The 1996 release of Tomb Raider was one of the defining moments in video-gaming history. The star of the game, Lara Croft, became an overnight media sensation, bringing console gaming into the mainstream for the first time. It could be argued that Tomb Raider almost single-handedly sowed the seeds for the multi-million dollar video gaming industry that exists today.
Lady Croft, an unusual gaming protagonist, was introduced as a plumy-sounding British aristocrat-come-archaeologist on a mission into the mountains of Peru, searching for an artefact called the "scion”. The game would take Lara and the player on a country-hopping excursion that would make Indiana Jones proud.
The complete lack of any heads-up display meant Lara could run, jump and explore without the sniff of a heath bar or associated on-screen prompts. Only when Lara drew her weapons would we see the ammo and health indicators. The rest of the time we could enjoy an unhindered view of the mysterious tomb environments and Lara’s perfectly formed (if somewhat disproportional) physique.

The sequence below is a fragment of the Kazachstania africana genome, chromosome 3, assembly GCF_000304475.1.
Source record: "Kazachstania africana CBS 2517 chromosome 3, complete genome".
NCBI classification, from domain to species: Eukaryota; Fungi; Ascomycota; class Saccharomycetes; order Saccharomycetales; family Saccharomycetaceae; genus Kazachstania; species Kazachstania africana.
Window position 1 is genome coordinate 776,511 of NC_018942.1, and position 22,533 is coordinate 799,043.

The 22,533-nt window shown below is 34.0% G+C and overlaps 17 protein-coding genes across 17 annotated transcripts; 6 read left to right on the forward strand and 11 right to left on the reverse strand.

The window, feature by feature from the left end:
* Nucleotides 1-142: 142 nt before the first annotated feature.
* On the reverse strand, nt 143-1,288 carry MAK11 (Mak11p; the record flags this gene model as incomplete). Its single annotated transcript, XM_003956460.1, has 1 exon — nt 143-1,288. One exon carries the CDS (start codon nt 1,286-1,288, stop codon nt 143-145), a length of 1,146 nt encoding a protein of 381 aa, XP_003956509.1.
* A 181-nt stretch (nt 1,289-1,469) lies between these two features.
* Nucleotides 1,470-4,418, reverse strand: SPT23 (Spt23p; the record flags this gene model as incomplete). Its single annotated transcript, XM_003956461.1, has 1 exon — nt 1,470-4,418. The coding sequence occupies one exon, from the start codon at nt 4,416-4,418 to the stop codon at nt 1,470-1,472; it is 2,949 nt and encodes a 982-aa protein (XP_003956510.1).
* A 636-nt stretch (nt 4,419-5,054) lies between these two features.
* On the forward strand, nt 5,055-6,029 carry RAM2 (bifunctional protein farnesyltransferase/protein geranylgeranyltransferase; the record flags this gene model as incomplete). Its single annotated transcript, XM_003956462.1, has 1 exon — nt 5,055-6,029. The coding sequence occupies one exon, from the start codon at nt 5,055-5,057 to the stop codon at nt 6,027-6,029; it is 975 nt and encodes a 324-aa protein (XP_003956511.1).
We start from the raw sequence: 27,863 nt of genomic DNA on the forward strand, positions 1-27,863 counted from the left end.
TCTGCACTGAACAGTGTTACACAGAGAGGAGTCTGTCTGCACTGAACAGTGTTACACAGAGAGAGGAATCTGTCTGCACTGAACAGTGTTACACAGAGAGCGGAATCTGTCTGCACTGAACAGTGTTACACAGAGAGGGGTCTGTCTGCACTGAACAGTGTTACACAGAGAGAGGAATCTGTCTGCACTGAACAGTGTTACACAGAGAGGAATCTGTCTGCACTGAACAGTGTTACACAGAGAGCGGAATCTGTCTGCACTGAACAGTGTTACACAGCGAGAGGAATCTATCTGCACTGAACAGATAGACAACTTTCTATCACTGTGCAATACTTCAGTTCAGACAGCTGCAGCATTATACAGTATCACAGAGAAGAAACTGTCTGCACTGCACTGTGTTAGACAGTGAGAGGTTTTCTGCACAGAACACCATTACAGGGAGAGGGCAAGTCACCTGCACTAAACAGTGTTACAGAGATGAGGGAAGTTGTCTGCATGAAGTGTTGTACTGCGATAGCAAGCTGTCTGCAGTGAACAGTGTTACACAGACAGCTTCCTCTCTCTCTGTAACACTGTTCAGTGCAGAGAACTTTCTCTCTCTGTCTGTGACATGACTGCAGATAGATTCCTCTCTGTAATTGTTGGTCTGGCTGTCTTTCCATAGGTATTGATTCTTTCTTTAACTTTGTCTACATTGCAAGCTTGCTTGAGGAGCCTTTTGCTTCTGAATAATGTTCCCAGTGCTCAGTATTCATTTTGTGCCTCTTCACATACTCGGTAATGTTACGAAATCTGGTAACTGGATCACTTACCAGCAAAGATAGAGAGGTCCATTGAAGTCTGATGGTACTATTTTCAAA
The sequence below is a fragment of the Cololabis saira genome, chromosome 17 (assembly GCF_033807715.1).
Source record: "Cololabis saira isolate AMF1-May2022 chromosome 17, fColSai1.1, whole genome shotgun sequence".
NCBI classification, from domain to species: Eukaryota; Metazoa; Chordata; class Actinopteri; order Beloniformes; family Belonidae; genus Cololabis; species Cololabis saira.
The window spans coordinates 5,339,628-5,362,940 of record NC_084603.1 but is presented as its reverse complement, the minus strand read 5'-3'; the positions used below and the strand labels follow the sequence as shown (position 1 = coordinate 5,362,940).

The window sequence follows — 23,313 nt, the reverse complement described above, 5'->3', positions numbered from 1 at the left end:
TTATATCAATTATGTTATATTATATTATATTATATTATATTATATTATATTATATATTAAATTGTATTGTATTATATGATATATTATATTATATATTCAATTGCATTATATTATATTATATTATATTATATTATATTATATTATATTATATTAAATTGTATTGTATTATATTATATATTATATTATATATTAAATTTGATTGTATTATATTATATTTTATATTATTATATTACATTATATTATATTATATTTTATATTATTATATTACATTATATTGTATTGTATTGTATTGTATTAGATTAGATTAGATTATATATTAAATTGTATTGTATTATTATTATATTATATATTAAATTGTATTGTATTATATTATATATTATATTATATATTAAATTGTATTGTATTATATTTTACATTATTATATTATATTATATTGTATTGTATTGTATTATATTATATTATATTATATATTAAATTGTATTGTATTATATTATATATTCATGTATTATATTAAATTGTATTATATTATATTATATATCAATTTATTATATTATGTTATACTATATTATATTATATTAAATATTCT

To this day, the origin of Lara’s substantial chest measurements remains a controversial subject. Toby Gard, the game’s designer, still maintains that it was a "slip of the mouse”. Ironically, the graphical limitations of the PSOne meant that Lara’s ample bosom was presented looking more like two cones that’d have your eyes out if you accidentally fell on them.
Tomb Raider offered players the most breathtakingly large game environments ever seen at the time. Huge caverns filled with mind-bending puzzles and dangerous wild animals. In those simpler times we thought nothing of Lara’s tendency to slaughter endangered species. Not content with just killing animals on the extinction list, Lara’s programmers also gave her the opportunity to take out creatures that were already extinct. The mere mention of Lara’s T-Rex encounter is enough to send many a Tomb Raider veteran’s heart a flutter.